(2) Can policy pivot from the top?
The difference between the Deep State and the Politically Corrupt State isn’t whether or not politicians act in the best interest of the people; it’s whether or not freely-elected politicians actually have the power to change anything. Countries like North Korea and Venezuela fail the test because they don’t elect their leaders in free elections, while countries like Iran seem to run into more trouble on the question of whether or not their elected leaders are actually in control.
What about in the US? The re-election of President Bush during the Iraq War as well as the re-election of President Obama after the passage of the ACA seem like pretty clear indicators that American elections have consequences.
(3) Is our public conversation fundamentally honest?
When the state can’t thwart public sentiment on an issue – either by ignoring an election or by frustrating the efforts of elected officials – there is a final option: misdirection.
On surveillance, that seems to have been what happened. In the United States, political, economic, and security elites don’t have the option to insulate themselves from the ballot box. But they do have the option to limit its effect by narrowing the scope of public discourse.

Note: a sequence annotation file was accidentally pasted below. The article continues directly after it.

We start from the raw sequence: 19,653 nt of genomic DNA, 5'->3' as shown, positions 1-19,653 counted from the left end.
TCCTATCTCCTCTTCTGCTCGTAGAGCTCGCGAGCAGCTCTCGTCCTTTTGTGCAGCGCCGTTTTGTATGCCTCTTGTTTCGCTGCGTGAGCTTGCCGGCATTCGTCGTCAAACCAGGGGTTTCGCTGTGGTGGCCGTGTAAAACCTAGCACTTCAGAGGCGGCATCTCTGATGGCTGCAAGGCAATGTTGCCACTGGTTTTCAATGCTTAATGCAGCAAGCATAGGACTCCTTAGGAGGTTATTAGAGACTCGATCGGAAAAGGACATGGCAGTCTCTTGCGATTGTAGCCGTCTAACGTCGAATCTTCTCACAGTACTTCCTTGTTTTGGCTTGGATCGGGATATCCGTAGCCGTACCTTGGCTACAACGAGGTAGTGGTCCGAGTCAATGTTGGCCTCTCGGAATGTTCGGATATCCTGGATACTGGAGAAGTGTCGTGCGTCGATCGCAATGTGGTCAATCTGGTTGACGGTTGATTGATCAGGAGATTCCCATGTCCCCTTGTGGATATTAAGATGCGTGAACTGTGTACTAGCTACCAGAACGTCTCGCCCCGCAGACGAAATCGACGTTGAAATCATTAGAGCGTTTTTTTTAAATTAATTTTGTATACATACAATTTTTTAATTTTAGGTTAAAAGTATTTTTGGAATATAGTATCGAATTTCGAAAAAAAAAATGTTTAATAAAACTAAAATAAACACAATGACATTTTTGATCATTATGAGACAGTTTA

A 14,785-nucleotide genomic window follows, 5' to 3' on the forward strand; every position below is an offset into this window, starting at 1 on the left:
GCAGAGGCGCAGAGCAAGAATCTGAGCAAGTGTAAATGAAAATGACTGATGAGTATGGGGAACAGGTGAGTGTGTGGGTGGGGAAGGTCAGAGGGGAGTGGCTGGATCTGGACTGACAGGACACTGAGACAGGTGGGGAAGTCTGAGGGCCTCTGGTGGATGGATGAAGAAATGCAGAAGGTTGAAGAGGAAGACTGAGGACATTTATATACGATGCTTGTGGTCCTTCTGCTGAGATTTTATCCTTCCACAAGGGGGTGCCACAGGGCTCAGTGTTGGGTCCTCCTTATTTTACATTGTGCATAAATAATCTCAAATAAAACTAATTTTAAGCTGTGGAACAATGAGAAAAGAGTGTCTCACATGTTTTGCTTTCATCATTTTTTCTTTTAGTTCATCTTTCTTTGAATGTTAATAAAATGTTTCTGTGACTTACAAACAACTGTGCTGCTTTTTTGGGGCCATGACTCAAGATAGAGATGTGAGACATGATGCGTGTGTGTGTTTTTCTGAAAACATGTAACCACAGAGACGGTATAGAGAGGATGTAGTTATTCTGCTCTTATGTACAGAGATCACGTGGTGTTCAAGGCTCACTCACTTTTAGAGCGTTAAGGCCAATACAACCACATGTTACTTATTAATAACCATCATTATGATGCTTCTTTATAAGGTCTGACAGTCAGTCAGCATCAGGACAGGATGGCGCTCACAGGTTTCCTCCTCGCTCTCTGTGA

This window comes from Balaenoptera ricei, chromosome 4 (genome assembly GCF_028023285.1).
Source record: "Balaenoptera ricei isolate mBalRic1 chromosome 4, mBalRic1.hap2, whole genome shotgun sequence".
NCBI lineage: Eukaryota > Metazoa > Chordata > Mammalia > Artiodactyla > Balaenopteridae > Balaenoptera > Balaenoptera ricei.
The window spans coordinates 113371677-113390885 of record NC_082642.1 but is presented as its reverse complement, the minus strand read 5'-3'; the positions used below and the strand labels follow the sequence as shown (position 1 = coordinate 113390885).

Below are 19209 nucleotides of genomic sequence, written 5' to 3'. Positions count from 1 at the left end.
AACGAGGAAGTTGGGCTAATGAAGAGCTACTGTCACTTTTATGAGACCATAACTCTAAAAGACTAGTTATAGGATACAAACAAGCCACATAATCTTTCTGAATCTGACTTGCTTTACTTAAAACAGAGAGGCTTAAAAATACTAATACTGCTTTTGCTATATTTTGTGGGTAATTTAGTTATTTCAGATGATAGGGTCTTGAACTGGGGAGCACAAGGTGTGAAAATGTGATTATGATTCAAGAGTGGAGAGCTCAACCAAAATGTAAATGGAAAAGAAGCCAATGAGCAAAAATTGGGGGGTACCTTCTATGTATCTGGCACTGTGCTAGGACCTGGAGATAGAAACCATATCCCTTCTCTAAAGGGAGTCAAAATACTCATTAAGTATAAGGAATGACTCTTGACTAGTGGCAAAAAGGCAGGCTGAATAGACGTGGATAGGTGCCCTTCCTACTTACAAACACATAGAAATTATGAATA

Too often, Americans facilitate this through our unwillingness to face a very adult reality: keeping America safe is not pretty, it’s not simple, and it’s not ideologically pure. One of the things we do when we elect a president, unfortunately, is select someone to lie to us.
The White House, for example, has made some remarkable claims about what the President did and did not know about the CIA’s surveillance operations. But because of the culture of secrecy that surrounds security, the veracity of those claims is hard to pin down. Clearly guilty of either lying to the public or failing to oversee the intelligence community, the President will have to answer for neither.
In a world of secrets, that seems to be unavoidable. In a democracy, it’s corrosive.
That tension is fraught with risk, but most of us aren’t willing to face it directly. Rather than talk about how to balance the need for security with the need for transparency, a lot of Americans adopt a naive indignation when the details of what we all know in broad outline are finally filled in. That approach allows us to espouse the sentiment captured by Henry Stimson’s famous remark: “Gentlemen don’t read each other’s mail.”
But Dick Cheney didn’t think like that and Barack Obama doesn’t think like that. And for all their loud protestations, the European governments don’t think like that either. (If Germany doesn’t tap our President’s phones, it’s because it lacks the capacity to do so.) Sophisticated actors move with all the ugly realities at hand while the public too often insists on looking away.
That sort of attitude encourages the type of paternalism our leaders seem so fond of exhibiting. If there’s a Deep State in America, that’s where it comes from. The public’s unwillingness to look in the shadows is what allows people to move in them.
Follow Pedro on Twitter @IamPedroA.